Spanish artist Pablo Picasso’s paintings sell for millions of dollars, but what of the palette he used for painting them? Rough-hewn cardboard, with a thumbhole clumsily sawn out, his palettes are the paintings before they become the finished products; artefacts of his method and talent.
That's why buyers snapped up three of Picasso's palettes at an auction in Sotheby's London on Thursday night, with one going for a total of £56,250 (Dh256,247), more than eleven times its estimate.
The other two sold for £25,000 and £23,750, and they were all from the personal collection of Picasso’s granddaughter, Marina Picasso.
These numbers are not quite the same as the £86 million Picasso's Nude, Green Leaves and Bust (1932) previously fetched, but still within a price bracket that finished paintings by other artists might respectably command.
The high-achieving palette is dated 17.6.61 on the reverse of the card, meaning Picasso would have used it to create one of his later masterworks, such as the 1961 Le dejeuner sur l'herbe (Luncheon on the Grass).
The painting shows four figures picnicking on the grass, with a small white blanket and food in the corner. Figures and objects are pushed up against the foreground, portrayed with the lack of Renaissance perspective that Picasso and Cubism are known for.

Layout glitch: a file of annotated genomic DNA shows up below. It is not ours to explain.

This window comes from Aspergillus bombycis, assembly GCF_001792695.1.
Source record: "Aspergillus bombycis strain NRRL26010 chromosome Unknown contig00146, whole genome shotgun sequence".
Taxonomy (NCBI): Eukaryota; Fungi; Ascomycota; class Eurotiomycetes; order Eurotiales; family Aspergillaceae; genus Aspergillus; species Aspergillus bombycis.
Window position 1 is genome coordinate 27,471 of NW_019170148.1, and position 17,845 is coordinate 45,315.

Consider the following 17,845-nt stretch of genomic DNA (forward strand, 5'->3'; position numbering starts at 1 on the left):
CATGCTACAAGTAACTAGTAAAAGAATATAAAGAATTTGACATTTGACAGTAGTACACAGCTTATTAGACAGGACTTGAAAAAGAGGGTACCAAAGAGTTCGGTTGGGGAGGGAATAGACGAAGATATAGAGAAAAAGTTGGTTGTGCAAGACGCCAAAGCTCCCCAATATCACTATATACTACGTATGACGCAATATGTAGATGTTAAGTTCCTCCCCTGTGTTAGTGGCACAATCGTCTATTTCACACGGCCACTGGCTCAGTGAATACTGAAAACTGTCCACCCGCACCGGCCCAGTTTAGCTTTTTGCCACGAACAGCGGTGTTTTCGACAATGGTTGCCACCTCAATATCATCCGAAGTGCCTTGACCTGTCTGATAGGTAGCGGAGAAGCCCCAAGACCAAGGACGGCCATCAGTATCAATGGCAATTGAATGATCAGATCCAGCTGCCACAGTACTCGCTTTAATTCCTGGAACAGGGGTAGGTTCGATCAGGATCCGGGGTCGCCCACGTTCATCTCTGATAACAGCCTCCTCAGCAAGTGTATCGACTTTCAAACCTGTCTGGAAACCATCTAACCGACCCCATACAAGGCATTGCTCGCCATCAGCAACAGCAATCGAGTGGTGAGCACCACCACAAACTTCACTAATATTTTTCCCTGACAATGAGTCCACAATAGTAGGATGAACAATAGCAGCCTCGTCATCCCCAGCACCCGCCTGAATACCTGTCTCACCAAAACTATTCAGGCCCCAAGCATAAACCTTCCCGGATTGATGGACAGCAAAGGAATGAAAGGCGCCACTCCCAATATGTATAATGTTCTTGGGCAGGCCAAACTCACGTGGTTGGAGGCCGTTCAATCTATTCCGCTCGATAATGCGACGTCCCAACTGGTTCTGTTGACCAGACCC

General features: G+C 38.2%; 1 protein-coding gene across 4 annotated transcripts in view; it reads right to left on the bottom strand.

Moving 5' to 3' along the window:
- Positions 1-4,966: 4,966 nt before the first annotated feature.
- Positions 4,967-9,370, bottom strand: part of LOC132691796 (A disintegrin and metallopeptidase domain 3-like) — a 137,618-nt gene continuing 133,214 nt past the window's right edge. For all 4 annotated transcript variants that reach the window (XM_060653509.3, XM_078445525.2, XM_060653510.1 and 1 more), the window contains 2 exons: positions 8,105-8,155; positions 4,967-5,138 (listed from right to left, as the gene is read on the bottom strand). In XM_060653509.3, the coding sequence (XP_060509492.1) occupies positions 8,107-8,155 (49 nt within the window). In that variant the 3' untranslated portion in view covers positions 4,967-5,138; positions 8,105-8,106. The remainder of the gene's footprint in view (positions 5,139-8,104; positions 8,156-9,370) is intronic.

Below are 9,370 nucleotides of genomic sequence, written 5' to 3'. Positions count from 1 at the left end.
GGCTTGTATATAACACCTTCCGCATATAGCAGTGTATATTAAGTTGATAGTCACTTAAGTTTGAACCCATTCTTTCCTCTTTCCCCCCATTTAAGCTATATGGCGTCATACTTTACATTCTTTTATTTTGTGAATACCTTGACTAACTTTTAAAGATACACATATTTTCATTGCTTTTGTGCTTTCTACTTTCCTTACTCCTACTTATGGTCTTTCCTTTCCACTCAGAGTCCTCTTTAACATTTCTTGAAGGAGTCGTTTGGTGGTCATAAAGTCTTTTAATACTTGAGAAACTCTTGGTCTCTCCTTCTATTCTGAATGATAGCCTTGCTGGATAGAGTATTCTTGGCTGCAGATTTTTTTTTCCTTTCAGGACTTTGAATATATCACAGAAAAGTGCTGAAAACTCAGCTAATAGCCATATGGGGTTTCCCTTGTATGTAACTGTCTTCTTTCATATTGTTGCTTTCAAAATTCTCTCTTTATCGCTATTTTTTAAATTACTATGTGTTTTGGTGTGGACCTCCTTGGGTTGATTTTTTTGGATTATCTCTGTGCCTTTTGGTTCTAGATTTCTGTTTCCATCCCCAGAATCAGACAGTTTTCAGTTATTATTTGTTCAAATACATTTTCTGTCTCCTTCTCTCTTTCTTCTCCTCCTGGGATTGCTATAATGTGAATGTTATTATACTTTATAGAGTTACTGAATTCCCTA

This particular painting, which is now at the Museum Ludwig in Cologne, Germany, was one of a number of works that Picasso made in homage to Manet's Dejeuner sur l'herbe (1861/1862). While now it is understood to be a seminal demonstration of the self-reflexivity so prized by Modernism, at the time it was rejected by the Paris Salon, and later shown in the famous Salon des Refuses.
The composition is the same as that which Picasso copied – two men, two nudes – but in its naturalist execution the painting’s provocation is even more breathtaking, as Manet sought to make the work a mash-up of art-historical tropes.
Manet’s painting fascinated Picasso, and the Spanish artist made 27 paintings, 150 drawings, 18 maquettes, and five prints inspired by the work.
"When I see Manet's Le dejeuner sur l'herbe, I think: there is pain ahead," the artist reportedly said.
The Dejeuner in the collection of the Museum Ludwig – which one of the palettes sold at Sotheby's last night was used for – is a highlight of this series.
Looking at the palette, one can almost imagine Picasso mixing together the paints to get the right shade for his work.
This is Picasso’s painting without form.